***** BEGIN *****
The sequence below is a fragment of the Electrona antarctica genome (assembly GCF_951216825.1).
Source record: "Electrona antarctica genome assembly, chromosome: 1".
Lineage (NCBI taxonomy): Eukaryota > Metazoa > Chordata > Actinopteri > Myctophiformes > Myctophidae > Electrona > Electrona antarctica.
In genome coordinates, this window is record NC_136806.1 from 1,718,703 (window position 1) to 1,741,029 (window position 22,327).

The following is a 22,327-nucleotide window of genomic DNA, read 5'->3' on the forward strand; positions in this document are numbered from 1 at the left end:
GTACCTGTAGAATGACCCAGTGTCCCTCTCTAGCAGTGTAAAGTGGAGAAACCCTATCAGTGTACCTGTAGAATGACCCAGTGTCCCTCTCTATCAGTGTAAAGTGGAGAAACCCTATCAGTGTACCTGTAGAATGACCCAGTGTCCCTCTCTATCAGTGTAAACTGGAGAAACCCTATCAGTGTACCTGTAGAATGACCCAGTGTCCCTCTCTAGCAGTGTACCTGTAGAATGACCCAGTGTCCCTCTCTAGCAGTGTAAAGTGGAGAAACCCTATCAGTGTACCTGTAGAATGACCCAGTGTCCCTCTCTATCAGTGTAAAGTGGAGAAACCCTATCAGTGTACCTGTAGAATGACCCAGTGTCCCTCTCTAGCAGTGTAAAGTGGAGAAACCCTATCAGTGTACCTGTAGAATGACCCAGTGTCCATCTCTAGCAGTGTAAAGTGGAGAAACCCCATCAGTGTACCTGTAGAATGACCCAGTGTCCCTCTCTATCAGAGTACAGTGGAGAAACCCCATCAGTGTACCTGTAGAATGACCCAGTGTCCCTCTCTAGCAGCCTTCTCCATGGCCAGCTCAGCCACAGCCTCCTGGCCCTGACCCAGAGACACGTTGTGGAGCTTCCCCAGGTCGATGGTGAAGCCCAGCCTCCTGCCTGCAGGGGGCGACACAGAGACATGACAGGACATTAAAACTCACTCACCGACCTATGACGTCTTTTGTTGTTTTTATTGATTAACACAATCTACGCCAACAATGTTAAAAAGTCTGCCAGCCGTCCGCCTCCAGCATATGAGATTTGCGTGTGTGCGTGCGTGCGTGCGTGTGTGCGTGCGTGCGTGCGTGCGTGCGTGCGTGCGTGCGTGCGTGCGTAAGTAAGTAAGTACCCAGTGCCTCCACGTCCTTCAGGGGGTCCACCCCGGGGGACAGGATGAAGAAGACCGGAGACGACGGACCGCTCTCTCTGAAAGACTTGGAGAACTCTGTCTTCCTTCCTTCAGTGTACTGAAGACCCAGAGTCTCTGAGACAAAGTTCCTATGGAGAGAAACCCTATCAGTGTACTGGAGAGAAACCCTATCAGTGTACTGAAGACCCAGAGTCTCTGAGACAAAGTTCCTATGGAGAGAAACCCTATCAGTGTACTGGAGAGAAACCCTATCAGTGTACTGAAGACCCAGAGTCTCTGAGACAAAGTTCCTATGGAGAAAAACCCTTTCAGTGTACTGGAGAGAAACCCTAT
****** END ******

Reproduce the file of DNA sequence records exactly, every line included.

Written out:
The sequence below is a fragment of the Electrona antarctica genome (assembly GCF_951216825.1).
Source record: "Electrona antarctica genome assembly, chromosome: 1".
Lineage (NCBI taxonomy): Eukaryota > Metazoa > Chordata > Actinopteri > Myctophiformes > Myctophidae > Electrona > Electrona antarctica.
In genome coordinates, this window is record NC_136806.1 from 1,718,703 (window position 1) to 1,741,029 (window position 22,327).

The following is a 22,327-nucleotide window of genomic DNA, read 5'->3' on the forward strand; positions in this document are numbered from 1 at the left end:
GTACCTGTAGAATGACCCAGTGTCCCTCTCTAGCAGTGTAAAGTGGAGAAACCCTATCAGTGTACCTGTAGAATGACCCAGTGTCCCTCTCTATCAGTGTAAAGTGGAGAAACCCTATCAGTGTACCTGTAGAATGACCCAGTGTCCCTCTCTATCAGTGTAAACTGGAGAAACCCTATCAGTGTACCTGTAGAATGACCCAGTGTCCCTCTCTAGCAGTGTACCTGTAGAATGACCCAGTGTCCCTCTCTAGCAGTGTAAAGTGGAGAAACCCTATCAGTGTACCTGTAGAATGACCCAGTGTCCCTCTCTATCAGTGTAAAGTGGAGAAACCCTATCAGTGTACCTGTAGAATGACCCAGTGTCCCTCTCTAGCAGTGTAAAGTGGAGAAACCCTATCAGTGTACCTGTAGAATGACCCAGTGTCCATCTCTAGCAGTGTAAAGTGGAGAAACCCCATCAGTGTACCTGTAGAATGACCCAGTGTCCCTCTCTATCAGAGTACAGTGGAGAAACCCCATCAGTGTACCTGTAGAATGACCCAGTGTCCCTCTCTAGCAGCCTTCTCCATGGCCAGCTCAGCCACAGCCTCCTGGCCCTGACCCAGAGACACGTTGTGGAGCTTCCCCAGGTCGATGGTGAAGCCCAGCCTCCTGCCTGCAGGGGGCGACACAGAGACATGACAGGACATTAAAACTCACTCACCGACCTATGACGTCTTTTGTTGTTTTTATTGATTAACACAATCTACGCCAACAATGTTAAAAAGTCTGCCAGCCGTCCGCCTCCAGCATATGAGATTTGCGTGTGTGCGTGCGTGCGTGCGTGTGTGCGTGCGTGCGTGCGTGCGTGCGTGCGTGCGTGCGTGCGTGCGTAAGTAAGTAAGTACCCAGTGCCTCCACGTCCTTCAGGGGGTCCACCCCGGGGGACAGGATGAAGAAGACCGGAGACGACGGACCGCTCTCTCTGAAAGACTTGGAGAACTCTGTCTTCCTTCCTTCAGTGTACTGAAGACCCAGAGTCTCTGAGACAAAGTTCCTATGGAGAGAAACCCTATCAGTGTACTGGAGAGAAACCCTATCAGTGTACTGAAGACCCAGAGTCTCTGAGACAAAGTTCCTATGGAGAGAAACCCTATCAGTGTACTGGAGAGAAACCCTATCAGTGTACTGAAGACCCAGAGTCTCTGAGACAAAGTTCCTATGGAGAAAAACCCTTTCAGTGTACTGGAGAGAAACCCTAT